society functions on trust. you can't have civil society with people who are anonymous. you need to see their emotions and their intent. even wearing sunglasses is evasive and makes you seem untrustworthy
we already have it in the form of everyone with a cell phone camera. if anything remotely interesting in public happens, 5 or 6 people are filming it and its uploaded within the hour and mirrored forever beyond any possible take back within a few hours
if loss of privacy bothers you, the concept of little brother should bother you more than the concept of big brother. you can hold government accountable and force it to abide by rules and sue it. you can't do that with every random anonymous yahoo around you
1. the footage shouldn't be public. there's a lot of interaction that cops deal with which is embarrassing and private for individuals. your underage arrest has to live with you forever? your suicide attempt or domestic issues should be open to prying eyes? no, no, no
2. the footage shouldn't be under the control of local police departments. "oops, sorry, i 'bumped the server' and we lost the footage of that controversial shooting by my buddy nate. oh well"
state level? federal level?
and then really solid rules about who gets to access what footage must be enacted. something similar to HIPAA rules and fines
The anchors in question have iPads and are comfortable using them. Microsoft almost certainly paid CNN to have all their anchors use Surface tablets on air, and the anchors probably aren't particularly thrilled that they have to ditch the platform they're comfortable with. I'm sure that now that this (admittedly hilarious) picture has circulated, it will be mandated that CNN anchors not have iPads anywhere near them while on the air.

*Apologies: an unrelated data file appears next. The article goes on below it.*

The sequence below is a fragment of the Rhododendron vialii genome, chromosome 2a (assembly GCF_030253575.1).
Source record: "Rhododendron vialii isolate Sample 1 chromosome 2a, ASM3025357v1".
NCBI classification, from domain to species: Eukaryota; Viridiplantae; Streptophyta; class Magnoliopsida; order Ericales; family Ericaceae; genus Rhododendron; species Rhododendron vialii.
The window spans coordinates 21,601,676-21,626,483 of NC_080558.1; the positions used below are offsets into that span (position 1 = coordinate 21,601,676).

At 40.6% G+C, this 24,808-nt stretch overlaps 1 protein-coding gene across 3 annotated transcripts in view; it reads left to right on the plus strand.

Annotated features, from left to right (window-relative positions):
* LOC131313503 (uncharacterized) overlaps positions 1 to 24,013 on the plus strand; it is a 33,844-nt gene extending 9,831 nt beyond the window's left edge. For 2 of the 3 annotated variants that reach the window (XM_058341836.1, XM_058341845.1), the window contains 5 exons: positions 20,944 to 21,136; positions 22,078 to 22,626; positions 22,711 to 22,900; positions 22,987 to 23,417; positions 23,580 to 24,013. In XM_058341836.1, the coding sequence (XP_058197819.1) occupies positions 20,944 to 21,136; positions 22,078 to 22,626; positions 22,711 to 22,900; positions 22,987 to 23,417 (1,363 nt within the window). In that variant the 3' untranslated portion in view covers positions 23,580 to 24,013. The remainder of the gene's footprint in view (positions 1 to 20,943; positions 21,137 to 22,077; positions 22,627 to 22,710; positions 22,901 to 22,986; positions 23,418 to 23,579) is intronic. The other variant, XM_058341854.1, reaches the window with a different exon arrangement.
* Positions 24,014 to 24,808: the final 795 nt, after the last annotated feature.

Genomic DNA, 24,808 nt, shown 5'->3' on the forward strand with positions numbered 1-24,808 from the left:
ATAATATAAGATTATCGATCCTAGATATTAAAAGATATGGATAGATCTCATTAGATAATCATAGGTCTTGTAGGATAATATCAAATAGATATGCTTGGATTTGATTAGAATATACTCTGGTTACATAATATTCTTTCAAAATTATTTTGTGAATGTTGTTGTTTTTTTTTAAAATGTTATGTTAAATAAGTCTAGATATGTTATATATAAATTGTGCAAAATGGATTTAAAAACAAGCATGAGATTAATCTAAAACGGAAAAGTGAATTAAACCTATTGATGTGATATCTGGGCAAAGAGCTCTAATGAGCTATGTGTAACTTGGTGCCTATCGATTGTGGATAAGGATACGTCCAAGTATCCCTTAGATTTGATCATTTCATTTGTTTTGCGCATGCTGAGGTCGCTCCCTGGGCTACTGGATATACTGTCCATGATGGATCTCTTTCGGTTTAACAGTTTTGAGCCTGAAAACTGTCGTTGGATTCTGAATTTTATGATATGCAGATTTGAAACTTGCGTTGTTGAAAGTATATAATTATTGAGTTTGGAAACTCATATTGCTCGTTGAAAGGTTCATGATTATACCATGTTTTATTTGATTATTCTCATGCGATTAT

Ads have been pretending to be part of website user interfaces forever now. A good website would ban those kinds of ads, but Facebook's customers (the advertisers) pay top dollar for unfettered access to Facebook's main commodity (its users). The only way that's ever going to change is if people start to leave Facebook in droves, but unfortunately it's the primary way that Gen X, Gen Y, and older Millenials communicate with each other. It's going to be a couple decades yet before Facebook's primary users age into less valuable advertising demographics, and people have already shown that they're generally unwilling to jump ship for better platforms (Google Plus isn't great, but it's a hell of a lot less obnoxious than Facebook). Me, I deleted my Facebook account several years ago, and have never looked back.
I think it's because cheap hotels are for regular travelers and nice hotels are for people traveling on business who will be reimbursed by their employers. Even for expensive hotels, the prices are pretty minuscule compared to what a big company can afford, so money is really no object for them. So the employees book at expensive hotels because it's kind of a perk of traveling for their company, and private individuals book at cheap ones because that's what they can afford.
Your sarcasm and oversimplification has convinced me that government always bad corporations always good.
I know. We need government interference to tell Fark that they aren't allowed to moderate the content on their own site. If people area allowed to run their privately owned websites the way they choose, it'll be anarchy! Anarchy!!! ANAARRRCCCHHHYYYYY!!!!
...so meaningless as false advertising?
There needs to be an addition to contract law wherein if something is in large print, it trumps anything in small print.
I very rarely run into ads that are aggressive enough to get through AdBlock.
no, it's not newsworthy
but it feels good giving them as much bad PR as we can handle
post a story like this every other month
"consumers screwed by oligopolies" category should be a thing
The fact that you're making that comment is a pretty strong statement about the (un)likelihood of that actually happening.